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When you think of the Kansas City Chiefs, explosive offense immediately comes to mind. With Patrick Mahomes under center and Andy Reid calling plays, the Chiefs always put up points; every week, it seems like a different player explodes for a big game. While Mahomes and Tyreek Hill may be the most obvious threats, one man is always a consistent performer when K.C. needs someone to step up: tight end Travis Kelce.

On Sunday, Kelce made NFL history as he reached 1,000 receiving yards for the fourth straight season. But is the Chief the greatest to ever play at the position?

Travis Kelce’s growth into a dominant tight end

While NFL fans know Travis Kelce as a freakishly athletic tight end, he actually started his career in a different position: quarterback.

After playing QB in high school, Kelce took his talents to the University of Cincinnati and joined the football team. He spent one season as a redshirt before taking the field in 2009; he lined up as both a quarterback in the wildcat formation and as a tight end. Everything, however, was about to change.

Kelce failed a drug test and was suspended for the entire 2010 season. When he returned to action, playing quarterback was a thing of the past. He posted an unremarkable first full season as a tight end before exploding for 722 yards and eight touchdowns in 2012. That potential convinced the Kansas City Chiefs to give Kelce a chance; they selected him in the third round of the 2013 NFL draft. There was still another bump in the road, though.

Kelce missed virtually his entire rookie season with the Chiefs due to a knee injury. When he returned to action, however, his talent was evident for all to see. Thanks to a soft pair of hands and the ability to rack up yards after seemingly every catch, the tight end has evolved into one of the Chiefs’ most dynamic players; if Tyreek Hill is Kansas City’s lightning, Kelce is the thunder.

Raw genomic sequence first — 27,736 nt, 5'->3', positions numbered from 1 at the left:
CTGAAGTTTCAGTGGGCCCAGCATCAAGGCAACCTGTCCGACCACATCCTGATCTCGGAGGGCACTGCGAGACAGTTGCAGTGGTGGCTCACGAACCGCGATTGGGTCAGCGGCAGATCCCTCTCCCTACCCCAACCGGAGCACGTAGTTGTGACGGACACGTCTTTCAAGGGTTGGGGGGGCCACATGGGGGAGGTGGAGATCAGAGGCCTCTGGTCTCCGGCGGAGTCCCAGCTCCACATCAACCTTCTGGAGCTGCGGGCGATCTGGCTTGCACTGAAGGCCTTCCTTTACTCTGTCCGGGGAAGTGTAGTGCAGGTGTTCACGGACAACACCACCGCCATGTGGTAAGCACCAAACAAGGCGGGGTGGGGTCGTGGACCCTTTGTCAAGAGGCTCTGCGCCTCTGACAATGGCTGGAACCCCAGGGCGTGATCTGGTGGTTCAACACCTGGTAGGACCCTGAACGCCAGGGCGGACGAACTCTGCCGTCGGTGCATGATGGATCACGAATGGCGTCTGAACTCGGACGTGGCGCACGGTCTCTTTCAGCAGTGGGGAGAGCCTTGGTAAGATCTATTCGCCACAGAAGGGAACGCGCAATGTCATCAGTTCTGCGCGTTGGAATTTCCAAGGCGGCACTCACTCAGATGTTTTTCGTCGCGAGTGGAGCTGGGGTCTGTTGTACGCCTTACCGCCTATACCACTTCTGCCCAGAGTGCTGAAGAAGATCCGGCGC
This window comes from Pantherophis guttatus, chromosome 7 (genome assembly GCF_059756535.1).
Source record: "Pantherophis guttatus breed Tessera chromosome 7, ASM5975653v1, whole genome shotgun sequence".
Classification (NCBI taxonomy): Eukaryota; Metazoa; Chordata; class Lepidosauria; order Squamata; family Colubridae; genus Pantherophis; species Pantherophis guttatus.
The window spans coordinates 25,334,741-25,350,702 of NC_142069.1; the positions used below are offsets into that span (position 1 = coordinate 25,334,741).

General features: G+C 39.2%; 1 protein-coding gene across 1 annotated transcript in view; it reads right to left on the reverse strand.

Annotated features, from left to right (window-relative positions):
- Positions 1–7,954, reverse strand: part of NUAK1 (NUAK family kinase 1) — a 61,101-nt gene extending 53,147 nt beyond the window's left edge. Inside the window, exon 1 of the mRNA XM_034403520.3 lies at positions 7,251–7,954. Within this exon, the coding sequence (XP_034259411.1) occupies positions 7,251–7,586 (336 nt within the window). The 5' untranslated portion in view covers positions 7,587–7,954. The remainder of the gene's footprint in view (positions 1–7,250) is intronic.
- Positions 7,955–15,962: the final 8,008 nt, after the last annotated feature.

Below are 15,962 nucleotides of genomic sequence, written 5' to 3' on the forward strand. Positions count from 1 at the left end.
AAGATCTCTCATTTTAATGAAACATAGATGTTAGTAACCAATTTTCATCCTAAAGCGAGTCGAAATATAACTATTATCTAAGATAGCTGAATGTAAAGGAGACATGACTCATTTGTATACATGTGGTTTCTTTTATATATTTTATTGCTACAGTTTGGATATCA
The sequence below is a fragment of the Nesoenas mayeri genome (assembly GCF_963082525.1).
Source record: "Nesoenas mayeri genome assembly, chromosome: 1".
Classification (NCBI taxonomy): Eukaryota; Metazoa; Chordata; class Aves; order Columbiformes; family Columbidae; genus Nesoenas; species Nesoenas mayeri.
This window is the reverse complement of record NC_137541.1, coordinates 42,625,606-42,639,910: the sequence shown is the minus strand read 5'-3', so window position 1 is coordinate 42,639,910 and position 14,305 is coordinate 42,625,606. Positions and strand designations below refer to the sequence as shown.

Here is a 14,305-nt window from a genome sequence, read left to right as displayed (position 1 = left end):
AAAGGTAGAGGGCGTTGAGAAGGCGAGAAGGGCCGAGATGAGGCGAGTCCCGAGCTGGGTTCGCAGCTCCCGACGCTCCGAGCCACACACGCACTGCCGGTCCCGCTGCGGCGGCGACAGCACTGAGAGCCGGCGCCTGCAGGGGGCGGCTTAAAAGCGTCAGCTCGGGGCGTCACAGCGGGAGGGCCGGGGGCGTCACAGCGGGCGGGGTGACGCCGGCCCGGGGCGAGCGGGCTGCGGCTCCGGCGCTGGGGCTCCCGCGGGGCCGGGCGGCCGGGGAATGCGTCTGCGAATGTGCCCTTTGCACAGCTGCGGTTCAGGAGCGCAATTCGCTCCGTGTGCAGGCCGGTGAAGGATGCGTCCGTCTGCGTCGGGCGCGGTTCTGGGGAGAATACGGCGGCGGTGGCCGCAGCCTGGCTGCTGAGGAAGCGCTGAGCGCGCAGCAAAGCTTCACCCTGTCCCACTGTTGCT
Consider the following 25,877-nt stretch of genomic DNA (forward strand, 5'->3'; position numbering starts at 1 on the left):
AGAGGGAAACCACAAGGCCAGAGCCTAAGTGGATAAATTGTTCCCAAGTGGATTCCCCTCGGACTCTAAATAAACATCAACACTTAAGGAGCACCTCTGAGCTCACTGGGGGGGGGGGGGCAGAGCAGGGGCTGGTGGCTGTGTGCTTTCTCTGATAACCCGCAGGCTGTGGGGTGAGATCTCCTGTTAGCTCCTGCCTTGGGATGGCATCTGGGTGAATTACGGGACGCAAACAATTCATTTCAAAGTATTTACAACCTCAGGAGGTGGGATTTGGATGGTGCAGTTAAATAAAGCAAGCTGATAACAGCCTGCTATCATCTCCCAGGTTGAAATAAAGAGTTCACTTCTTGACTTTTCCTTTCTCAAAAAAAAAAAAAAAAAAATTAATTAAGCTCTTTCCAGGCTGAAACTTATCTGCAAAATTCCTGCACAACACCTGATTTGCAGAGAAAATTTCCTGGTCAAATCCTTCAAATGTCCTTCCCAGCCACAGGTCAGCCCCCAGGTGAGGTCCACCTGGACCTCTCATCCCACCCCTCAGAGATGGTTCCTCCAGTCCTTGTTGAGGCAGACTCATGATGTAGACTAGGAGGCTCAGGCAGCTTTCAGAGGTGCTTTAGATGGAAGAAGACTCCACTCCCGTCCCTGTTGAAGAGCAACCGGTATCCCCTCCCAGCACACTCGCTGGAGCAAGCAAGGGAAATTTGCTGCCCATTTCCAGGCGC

Travis Kelce makes NFL history

On Sunday, the Kansas City Chiefs easily cruised past the Denver Broncos. Travis Kelce had a big day, pulling in 13 catches for 142 yards, but he only needed one reception to make history.

With his first catch of the day, Kelce became the first NFL tight end to have over 1,000 receiving yards in four consecutive seasons; he had been sharing the current record of three straight seasons with Greg Olsen, who accomplished the feat from 2014 through 2016. While the record is obviously skewed towards the present—not only have NFL offensives become more aggressive, but tight ends are viewed more as skilled players than their predecessors—it’s still an impressive accomplishment.

While Kelce downplayed the achievement, calling it “a bunch of numbers,” his quarterback used the occasion to highlight his value to the club. “How consistent he is on a game-to-game basis is truly special,” Patrick Mahomes explained. “He doesn’t look at stats. He doesn’t look at all that different stuff. … It’s a guy that you want to have on your team.”

Is he the already the best tight end we’ve ever seen?

Despite claiming the receiving yard record, Travis Kelce isn’t the NFL’s best offensive tight end. That’s not to say he’s far from the top, however.

Beyond Kelce, the two other candidates are Tony Gonzalez and Rob Gronkowski. To account for their different careers—Gonzalez played 270 games, as compared to Kelce’s 94 and Gronkowski’s 115—it’s best to look at things on a per-game basis. In those stats, Gronk leads the way with an average of 4.5 receptions, 68.4 yards, and .7 touchdowns per outing; Gonzalez finished his career averaging 4.9 receptions, 56 yards, and .4 touchdowns a game; Kelce is currently posting 5.3 receptions, 67.7 yards, and .4 touchdowns each week.

While Tony G deserves a world of credit for redefining the tight end position and being a rock for a roller coaster Chiefs franchise, Rob Gronkowski is probably the most dominant offensive tight end we’ve ever seen. Playing with Tom Brady definitely helped, but the only real strike against him is longevity. 2019, however, will only be Travis Kelce’s sixth full season, and most of those were spent in a mediocre, Alex Smith-led offense; if he and Patrick Mahomes both stay healthy, we’ll have to keep rewriting the tight end record books.